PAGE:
Venue: County Hall, Matlock, DE4 3AG
Contact: Juliette Normington
RESOLVED that the Minutes of the meeting of the Improvement and Scrutiny Committee – Health held on 18 January 2021 be confirmed as a correct record and signed by the Chairman.
(Questions may be submitted to be answered by the Scrutiny Committee, or Council officers who are attending the meeting as witnesses, on any item that is within the scope of the Committee. Please see the procedure for the submission of questions at the end of this agenda.)
There were no questions from the public.
Claire Wright presented the report on improving mental health in-patient facilities in Derbyshire and was keen to receive the Committee’s views.
In view of the increasing demand for mental health support, a number of conversations were being held around the requirements of the Five Year Forward View will would be implemented locally. The report focused on local inpatient (hospital based) mental health services and on how to improve the local facilities currently available using national funding identified to ensure services provided locally were able to meet current national requirements.
Acute mental health services in Derbyshire were provided by Derbyshire Healthcare NHS Foundation Trust through two units: the Hartington Unit in Chesterfield (based on the Chesterfield Royal Hospital site) and the Radbourne Unit in Derby (based on the Royal Derby Hospital site). Both provided care from old fashioned dormitory style facilities, with approximately four beds within a bay. The estate did not comply with current regulatory and legislative requirements for single, en-suite accommodation and due to the significant level of investment required, these changes could not be funded by the local health care system.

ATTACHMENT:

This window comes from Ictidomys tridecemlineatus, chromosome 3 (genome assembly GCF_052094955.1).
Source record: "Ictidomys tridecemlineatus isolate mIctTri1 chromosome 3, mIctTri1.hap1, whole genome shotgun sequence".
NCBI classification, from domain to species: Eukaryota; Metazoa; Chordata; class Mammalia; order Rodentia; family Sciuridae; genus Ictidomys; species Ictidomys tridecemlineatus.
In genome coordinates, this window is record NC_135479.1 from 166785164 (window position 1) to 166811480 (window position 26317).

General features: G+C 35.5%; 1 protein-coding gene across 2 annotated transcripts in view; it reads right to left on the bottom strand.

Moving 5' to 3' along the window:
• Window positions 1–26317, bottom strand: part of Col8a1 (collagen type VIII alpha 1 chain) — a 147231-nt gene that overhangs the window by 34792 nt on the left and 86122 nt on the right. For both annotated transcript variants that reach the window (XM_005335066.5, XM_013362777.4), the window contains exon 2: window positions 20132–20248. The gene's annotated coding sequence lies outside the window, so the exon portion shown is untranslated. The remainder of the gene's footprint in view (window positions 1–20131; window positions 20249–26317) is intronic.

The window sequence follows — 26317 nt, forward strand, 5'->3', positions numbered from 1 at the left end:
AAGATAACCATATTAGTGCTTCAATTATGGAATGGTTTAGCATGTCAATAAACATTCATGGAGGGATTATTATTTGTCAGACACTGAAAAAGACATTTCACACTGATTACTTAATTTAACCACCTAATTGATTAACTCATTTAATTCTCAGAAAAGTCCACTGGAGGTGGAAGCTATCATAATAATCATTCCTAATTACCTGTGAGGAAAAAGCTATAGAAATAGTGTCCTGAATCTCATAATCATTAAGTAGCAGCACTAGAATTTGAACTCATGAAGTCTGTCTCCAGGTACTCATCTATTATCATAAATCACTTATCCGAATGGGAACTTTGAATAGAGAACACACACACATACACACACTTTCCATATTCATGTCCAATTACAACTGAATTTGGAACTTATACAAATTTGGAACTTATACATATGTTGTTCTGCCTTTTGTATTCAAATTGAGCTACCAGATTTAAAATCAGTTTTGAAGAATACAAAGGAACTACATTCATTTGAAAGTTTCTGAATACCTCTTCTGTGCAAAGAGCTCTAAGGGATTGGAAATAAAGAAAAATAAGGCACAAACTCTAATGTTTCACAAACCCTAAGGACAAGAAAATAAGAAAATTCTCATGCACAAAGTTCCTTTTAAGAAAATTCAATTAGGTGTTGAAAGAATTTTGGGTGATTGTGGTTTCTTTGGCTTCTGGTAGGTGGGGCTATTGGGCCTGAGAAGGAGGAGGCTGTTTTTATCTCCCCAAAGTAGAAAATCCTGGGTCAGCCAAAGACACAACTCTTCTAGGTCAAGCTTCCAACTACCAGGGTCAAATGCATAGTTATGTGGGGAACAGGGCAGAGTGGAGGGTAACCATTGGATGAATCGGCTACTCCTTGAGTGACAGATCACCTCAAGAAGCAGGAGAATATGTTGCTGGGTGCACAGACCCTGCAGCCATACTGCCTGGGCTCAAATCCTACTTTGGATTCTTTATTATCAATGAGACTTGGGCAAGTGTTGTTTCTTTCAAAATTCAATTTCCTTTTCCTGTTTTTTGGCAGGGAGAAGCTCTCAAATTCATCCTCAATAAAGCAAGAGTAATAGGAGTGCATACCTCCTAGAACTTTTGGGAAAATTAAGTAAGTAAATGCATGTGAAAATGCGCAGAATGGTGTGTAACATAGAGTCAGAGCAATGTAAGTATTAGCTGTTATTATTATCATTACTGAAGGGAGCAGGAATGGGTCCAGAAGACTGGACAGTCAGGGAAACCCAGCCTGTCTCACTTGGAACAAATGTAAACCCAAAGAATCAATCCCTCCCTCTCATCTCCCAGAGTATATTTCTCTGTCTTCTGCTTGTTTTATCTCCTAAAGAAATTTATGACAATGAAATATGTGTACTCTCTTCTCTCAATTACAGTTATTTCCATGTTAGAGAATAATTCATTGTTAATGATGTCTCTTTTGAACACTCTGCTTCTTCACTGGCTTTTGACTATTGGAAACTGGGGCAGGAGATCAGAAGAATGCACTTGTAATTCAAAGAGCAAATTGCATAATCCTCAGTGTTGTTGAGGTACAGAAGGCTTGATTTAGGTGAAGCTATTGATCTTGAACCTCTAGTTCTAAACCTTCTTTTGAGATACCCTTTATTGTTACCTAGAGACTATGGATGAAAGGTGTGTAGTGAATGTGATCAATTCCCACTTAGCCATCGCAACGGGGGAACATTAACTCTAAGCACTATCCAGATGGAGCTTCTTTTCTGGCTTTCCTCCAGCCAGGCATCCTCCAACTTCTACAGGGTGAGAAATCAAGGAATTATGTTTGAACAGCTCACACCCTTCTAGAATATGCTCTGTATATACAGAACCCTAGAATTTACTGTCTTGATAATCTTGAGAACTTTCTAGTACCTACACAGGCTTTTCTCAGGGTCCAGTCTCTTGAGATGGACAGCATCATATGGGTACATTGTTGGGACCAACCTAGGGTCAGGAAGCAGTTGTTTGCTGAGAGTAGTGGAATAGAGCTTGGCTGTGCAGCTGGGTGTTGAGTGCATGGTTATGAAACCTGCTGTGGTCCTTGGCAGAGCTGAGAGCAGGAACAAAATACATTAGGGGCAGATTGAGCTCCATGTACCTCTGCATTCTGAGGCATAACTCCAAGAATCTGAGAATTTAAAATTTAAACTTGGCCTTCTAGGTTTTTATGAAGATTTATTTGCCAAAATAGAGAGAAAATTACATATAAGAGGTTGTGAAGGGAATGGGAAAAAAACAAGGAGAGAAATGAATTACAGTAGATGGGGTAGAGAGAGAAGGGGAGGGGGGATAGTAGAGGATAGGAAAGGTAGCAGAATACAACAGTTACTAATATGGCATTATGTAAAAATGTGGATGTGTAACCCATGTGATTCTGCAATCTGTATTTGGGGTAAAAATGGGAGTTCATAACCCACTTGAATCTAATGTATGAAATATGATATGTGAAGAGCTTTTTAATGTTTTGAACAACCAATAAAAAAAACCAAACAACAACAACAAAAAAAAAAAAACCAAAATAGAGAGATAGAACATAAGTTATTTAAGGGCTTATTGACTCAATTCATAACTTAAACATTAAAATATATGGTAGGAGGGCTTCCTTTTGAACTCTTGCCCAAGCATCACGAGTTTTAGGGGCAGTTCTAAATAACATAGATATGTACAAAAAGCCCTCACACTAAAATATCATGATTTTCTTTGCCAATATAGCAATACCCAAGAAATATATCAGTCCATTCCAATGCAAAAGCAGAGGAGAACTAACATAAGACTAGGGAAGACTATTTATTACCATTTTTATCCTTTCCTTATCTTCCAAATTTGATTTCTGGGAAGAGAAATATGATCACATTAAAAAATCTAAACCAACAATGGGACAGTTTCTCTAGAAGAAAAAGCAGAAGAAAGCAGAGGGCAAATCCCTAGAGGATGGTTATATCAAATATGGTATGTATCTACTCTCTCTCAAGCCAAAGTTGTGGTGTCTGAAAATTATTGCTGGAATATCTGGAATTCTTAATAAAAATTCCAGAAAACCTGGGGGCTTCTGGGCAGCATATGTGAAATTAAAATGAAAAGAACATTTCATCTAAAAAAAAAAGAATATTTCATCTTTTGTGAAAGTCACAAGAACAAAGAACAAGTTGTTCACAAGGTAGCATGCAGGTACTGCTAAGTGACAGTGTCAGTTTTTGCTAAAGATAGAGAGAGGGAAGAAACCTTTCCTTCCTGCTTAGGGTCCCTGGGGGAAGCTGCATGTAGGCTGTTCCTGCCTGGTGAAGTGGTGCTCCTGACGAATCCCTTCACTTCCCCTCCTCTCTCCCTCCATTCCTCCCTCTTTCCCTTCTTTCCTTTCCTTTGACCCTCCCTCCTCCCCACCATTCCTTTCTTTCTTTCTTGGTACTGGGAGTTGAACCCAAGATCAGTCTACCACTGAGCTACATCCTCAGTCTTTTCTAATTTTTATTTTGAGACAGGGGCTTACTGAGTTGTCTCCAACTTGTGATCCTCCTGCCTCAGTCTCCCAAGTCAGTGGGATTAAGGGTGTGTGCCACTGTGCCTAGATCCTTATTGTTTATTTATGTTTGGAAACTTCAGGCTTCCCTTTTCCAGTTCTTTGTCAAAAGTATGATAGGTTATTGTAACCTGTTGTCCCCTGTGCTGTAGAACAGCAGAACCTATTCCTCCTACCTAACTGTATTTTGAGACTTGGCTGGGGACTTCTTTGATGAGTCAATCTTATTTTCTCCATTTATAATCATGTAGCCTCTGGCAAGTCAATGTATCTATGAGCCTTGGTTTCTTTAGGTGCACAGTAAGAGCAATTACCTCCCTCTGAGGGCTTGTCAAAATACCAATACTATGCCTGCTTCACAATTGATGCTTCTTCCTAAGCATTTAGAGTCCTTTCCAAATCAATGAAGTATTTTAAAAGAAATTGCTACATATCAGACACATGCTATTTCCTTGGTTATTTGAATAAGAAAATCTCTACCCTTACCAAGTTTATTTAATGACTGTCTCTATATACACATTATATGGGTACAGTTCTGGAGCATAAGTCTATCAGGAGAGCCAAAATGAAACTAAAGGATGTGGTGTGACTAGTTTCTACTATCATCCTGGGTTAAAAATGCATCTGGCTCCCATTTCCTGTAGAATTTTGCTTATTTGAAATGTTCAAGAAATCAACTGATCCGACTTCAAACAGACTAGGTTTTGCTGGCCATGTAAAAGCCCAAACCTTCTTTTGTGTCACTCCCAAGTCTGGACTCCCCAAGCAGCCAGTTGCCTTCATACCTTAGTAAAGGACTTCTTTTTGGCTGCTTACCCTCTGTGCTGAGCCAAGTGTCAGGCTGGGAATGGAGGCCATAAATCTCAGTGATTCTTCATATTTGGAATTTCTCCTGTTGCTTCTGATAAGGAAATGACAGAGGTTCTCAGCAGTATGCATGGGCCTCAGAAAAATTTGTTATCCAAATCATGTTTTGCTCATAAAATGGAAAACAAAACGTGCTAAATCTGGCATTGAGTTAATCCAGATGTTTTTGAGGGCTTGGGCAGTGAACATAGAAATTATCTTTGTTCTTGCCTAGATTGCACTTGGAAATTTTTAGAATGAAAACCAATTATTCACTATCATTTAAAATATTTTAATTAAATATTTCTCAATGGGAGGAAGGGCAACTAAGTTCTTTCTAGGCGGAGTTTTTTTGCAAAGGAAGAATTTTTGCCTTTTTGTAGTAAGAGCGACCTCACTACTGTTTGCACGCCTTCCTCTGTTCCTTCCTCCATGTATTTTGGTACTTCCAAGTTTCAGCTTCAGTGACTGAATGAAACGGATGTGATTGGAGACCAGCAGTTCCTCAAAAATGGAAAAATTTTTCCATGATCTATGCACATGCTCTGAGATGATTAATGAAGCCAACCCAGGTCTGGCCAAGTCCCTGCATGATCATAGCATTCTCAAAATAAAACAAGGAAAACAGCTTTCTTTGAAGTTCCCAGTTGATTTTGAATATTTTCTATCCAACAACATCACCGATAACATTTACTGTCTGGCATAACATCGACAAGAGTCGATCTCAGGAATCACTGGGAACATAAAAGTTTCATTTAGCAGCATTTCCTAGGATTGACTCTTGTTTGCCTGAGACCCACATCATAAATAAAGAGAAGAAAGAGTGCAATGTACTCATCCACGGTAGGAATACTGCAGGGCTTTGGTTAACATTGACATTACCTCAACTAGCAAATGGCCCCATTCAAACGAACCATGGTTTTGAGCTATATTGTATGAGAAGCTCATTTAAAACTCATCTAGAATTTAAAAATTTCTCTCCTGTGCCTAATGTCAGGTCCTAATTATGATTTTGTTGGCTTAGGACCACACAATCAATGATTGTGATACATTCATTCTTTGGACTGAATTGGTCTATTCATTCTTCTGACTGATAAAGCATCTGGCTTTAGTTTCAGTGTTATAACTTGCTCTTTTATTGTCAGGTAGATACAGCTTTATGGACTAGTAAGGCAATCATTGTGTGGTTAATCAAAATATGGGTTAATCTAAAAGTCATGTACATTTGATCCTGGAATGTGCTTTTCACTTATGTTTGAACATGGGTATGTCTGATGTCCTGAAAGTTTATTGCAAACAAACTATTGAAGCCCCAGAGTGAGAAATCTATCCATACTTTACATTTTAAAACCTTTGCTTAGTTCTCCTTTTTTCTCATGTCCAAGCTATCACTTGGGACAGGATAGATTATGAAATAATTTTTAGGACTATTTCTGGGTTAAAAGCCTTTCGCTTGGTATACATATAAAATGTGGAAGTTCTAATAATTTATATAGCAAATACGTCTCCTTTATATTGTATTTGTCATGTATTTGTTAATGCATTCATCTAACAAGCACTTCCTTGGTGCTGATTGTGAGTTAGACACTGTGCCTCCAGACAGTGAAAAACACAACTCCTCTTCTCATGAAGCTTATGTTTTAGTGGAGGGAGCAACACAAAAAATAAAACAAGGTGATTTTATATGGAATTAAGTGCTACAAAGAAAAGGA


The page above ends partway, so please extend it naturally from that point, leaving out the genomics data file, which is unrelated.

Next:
With support from the Clinical Commissioning Group (CCG), the Trust raised the need for national investment with NHS England and Improvement and had received a small level of investment allowing the development of business cases on how to move forward and develop services to meet the requirements. The Trust was also expecting to receive national dormitory eradication funding to improve the services in Derbyshire. The changes would need to be made at pace to improve privacy and dignity and the overall patient experience.
Focus at national level was on the dormitory provision at both Derbyshire’s units. Derby City HOSC had already been briefed and the intention to improve the facilities and would ensure the County HOSC was made aware of any changes to both units. It was understood that the funding allocated for Derbyshire was slightly lower than initially expected, however it was still substantial. Given this, the options would be reviewed to ensure the development could successfully progress within this financial envelope.
There was no Psychiatric Intensive Care Unit (PICU) facility within Derbyshire and patients have needed to travel outside of Derbyshire to access this service, which was not ideal for patients/carers and not in line with national guidance. In addition to the planned development of the two new acute units, Derbyshire Healthcare had committed to separately funding the development of a PICU on the Kingsway Hospital site in Derby.
It was expected that the central funding for the eradication of dormitory accommodation would be utilised before the end of March 2024. The Trust assured the Committee that both HOSC’s were aware of possible developments and engagement with stakeholders had taken place. It was intended work alongside current and former patients, their carers and service user representatives to shape developments, making sure any new facilities met their needs and preferences. This was seen as an overwhelmingly positive development that would greatly enhance the acute mental ... view the full minutes text for item 7/21